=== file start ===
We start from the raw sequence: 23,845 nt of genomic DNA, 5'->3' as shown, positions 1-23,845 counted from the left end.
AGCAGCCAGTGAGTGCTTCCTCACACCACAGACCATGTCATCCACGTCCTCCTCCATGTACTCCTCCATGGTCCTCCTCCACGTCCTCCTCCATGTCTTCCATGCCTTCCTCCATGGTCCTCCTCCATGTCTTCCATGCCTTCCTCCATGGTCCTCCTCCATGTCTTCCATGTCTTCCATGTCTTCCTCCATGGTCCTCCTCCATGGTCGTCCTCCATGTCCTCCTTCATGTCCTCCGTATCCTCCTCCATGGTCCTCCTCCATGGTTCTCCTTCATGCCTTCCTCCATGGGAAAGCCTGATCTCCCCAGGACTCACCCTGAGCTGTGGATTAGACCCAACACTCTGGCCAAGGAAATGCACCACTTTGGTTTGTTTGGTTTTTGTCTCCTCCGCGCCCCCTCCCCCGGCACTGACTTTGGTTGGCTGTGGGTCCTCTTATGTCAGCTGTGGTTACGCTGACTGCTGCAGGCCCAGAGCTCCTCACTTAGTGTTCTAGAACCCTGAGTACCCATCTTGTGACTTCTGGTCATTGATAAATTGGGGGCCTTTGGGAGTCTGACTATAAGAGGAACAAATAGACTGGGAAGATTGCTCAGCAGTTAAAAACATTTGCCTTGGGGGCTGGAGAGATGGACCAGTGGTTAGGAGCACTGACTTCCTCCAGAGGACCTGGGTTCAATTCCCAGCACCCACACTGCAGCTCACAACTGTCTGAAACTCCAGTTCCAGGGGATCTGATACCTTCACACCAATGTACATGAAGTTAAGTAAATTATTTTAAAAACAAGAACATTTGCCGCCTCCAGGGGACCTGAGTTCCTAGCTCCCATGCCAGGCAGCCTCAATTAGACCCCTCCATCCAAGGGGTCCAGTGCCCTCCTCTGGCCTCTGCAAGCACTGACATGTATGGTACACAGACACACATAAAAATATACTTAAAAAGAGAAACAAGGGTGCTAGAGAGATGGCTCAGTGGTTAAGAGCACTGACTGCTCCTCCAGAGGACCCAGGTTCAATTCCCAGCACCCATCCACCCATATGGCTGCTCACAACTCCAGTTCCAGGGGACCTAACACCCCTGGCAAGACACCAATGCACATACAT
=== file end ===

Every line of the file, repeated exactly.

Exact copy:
We start from the raw sequence: 23,845 nt of genomic DNA, 5'->3' as shown, positions 1-23,845 counted from the left end.
AGCAGCCAGTGAGTGCTTCCTCACACCACAGACCATGTCATCCACGTCCTCCTCCATGTACTCCTCCATGGTCCTCCTCCACGTCCTCCTCCATGTCTTCCATGCCTTCCTCCATGGTCCTCCTCCATGTCTTCCATGCCTTCCTCCATGGTCCTCCTCCATGTCTTCCATGTCTTCCATGTCTTCCTCCATGGTCCTCCTCCATGGTCGTCCTCCATGTCCTCCTTCATGTCCTCCGTATCCTCCTCCATGGTCCTCCTCCATGGTTCTCCTTCATGCCTTCCTCCATGGGAAAGCCTGATCTCCCCAGGACTCACCCTGAGCTGTGGATTAGACCCAACACTCTGGCCAAGGAAATGCACCACTTTGGTTTGTTTGGTTTTTGTCTCCTCCGCGCCCCCTCCCCCGGCACTGACTTTGGTTGGCTGTGGGTCCTCTTATGTCAGCTGTGGTTACGCTGACTGCTGCAGGCCCAGAGCTCCTCACTTAGTGTTCTAGAACCCTGAGTACCCATCTTGTGACTTCTGGTCATTGATAAATTGGGGGCCTTTGGGAGTCTGACTATAAGAGGAACAAATAGACTGGGAAGATTGCTCAGCAGTTAAAAACATTTGCCTTGGGGGCTGGAGAGATGGACCAGTGGTTAGGAGCACTGACTTCCTCCAGAGGACCTGGGTTCAATTCCCAGCACCCACACTGCAGCTCACAACTGTCTGAAACTCCAGTTCCAGGGGATCTGATACCTTCACACCAATGTACATGAAGTTAAGTAAATTATTTTAAAAACAAGAACATTTGCCGCCTCCAGGGGACCTGAGTTCCTAGCTCCCATGCCAGGCAGCCTCAATTAGACCCCTCCATCCAAGGGGTCCAGTGCCCTCCTCTGGCCTCTGCAAGCACTGACATGTATGGTACACAGACACACATAAAAATATACTTAAAAAGAGAAACAAGGGTGCTAGAGAGATGGCTCAGTGGTTAAGAGCACTGACTGCTCCTCCAGAGGACCCAGGTTCAATTCCCAGCACCCATCCACCCATATGGCTGCTCACAACTCCAGTTCCAGGGGACCTAACACCCCTGGCAAGACACCAATGCACATACAT